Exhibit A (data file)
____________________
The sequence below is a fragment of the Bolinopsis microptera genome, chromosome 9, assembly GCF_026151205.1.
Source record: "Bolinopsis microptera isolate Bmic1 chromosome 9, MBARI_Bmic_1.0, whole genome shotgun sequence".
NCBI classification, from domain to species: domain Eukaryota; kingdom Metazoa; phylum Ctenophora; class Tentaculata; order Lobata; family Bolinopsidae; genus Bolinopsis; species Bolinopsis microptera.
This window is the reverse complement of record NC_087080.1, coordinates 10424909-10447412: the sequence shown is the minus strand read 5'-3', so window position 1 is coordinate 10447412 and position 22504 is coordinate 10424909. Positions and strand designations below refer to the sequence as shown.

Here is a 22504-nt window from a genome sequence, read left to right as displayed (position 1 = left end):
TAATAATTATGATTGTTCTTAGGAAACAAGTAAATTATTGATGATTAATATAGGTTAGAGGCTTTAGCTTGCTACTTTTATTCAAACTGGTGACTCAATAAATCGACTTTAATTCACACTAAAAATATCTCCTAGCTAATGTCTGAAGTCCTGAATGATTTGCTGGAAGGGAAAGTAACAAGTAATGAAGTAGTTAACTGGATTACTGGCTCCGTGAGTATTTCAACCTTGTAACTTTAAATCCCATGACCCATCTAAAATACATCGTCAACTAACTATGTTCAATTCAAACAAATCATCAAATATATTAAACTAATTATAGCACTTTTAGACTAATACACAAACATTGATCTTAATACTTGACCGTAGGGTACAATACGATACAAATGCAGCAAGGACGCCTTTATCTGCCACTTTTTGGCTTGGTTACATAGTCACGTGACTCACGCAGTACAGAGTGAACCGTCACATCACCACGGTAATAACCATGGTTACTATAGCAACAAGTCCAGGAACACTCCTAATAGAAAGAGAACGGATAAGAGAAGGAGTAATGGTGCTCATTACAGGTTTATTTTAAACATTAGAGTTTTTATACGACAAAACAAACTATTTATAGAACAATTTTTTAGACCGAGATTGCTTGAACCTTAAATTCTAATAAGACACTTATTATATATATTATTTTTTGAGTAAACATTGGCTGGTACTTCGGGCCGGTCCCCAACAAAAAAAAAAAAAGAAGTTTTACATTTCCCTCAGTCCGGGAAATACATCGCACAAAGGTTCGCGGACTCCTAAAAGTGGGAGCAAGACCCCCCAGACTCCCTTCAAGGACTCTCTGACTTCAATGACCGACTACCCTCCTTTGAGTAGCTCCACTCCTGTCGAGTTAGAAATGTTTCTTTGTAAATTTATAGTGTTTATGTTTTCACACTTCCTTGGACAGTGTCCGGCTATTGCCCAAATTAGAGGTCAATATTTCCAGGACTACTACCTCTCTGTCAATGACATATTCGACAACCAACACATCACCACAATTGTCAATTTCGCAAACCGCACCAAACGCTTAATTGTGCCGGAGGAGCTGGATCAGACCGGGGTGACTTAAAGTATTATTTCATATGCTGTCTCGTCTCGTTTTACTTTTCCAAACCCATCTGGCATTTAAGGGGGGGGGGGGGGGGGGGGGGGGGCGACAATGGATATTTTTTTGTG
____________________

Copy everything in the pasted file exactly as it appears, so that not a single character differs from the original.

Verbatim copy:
The sequence below is a fragment of the Bolinopsis microptera genome, chromosome 9, assembly GCF_026151205.1.
Source record: "Bolinopsis microptera isolate Bmic1 chromosome 9, MBARI_Bmic_1.0, whole genome shotgun sequence".
NCBI classification, from domain to species: domain Eukaryota; kingdom Metazoa; phylum Ctenophora; class Tentaculata; order Lobata; family Bolinopsidae; genus Bolinopsis; species Bolinopsis microptera.
This window is the reverse complement of record NC_087080.1, coordinates 10424909-10447412: the sequence shown is the minus strand read 5'-3', so window position 1 is coordinate 10447412 and position 22504 is coordinate 10424909. Positions and strand designations below refer to the sequence as shown.

Here is a 22504-nt window from a genome sequence, read left to right as displayed (position 1 = left end):
TAATAATTATGATTGTTCTTAGGAAACAAGTAAATTATTGATGATTAATATAGGTTAGAGGCTTTAGCTTGCTACTTTTATTCAAACTGGTGACTCAATAAATCGACTTTAATTCACACTAAAAATATCTCCTAGCTAATGTCTGAAGTCCTGAATGATTTGCTGGAAGGGAAAGTAACAAGTAATGAAGTAGTTAACTGGATTACTGGCTCCGTGAGTATTTCAACCTTGTAACTTTAAATCCCATGACCCATCTAAAATACATCGTCAACTAACTATGTTCAATTCAAACAAATCATCAAATATATTAAACTAATTATAGCACTTTTAGACTAATACACAAACATTGATCTTAATACTTGACCGTAGGGTACAATACGATACAAATGCAGCAAGGACGCCTTTATCTGCCACTTTTTGGCTTGGTTACATAGTCACGTGACTCACGCAGTACAGAGTGAACCGTCACATCACCACGGTAATAACCATGGTTACTATAGCAACAAGTCCAGGAACACTCCTAATAGAAAGAGAACGGATAAGAGAAGGAGTAATGGTGCTCATTACAGGTTTATTTTAAACATTAGAGTTTTTATACGACAAAACAAACTATTTATAGAACAATTTTTTAGACCGAGATTGCTTGAACCTTAAATTCTAATAAGACACTTATTATATATATTATTTTTTGAGTAAACATTGGCTGGTACTTCGGGCCGGTCCCCAACAAAAAAAAAAAAAGAAGTTTTACATTTCCCTCAGTCCGGGAAATACATCGCACAAAGGTTCGCGGACTCCTAAAAGTGGGAGCAAGACCCCCCAGACTCCCTTCAAGGACTCTCTGACTTCAATGACCGACTACCCTCCTTTGAGTAGCTCCACTCCTGTCGAGTTAGAAATGTTTCTTTGTAAATTTATAGTGTTTATGTTTTCACACTTCCTTGGACAGTGTCCGGCTATTGCCCAAATTAGAGGTCAATATTTCCAGGACTACTACCTCTCTGTCAATGACATATTCGACAACCAACACATCACCACAATTGTCAATTTCGCAAACCGCACCAAACGCTTAATTGTGCCGGAGGAGCTGGATCAGACCGGGGTGACTTAAAGTATTATTTCATATGCTGTCTCGTCTCGTTTTACTTTTCCAAACCCATCTGGCATTTAAGGGGGGGGGGGGGGGGGGGGGGGGGCGACAATGGATATTTTTTTGTG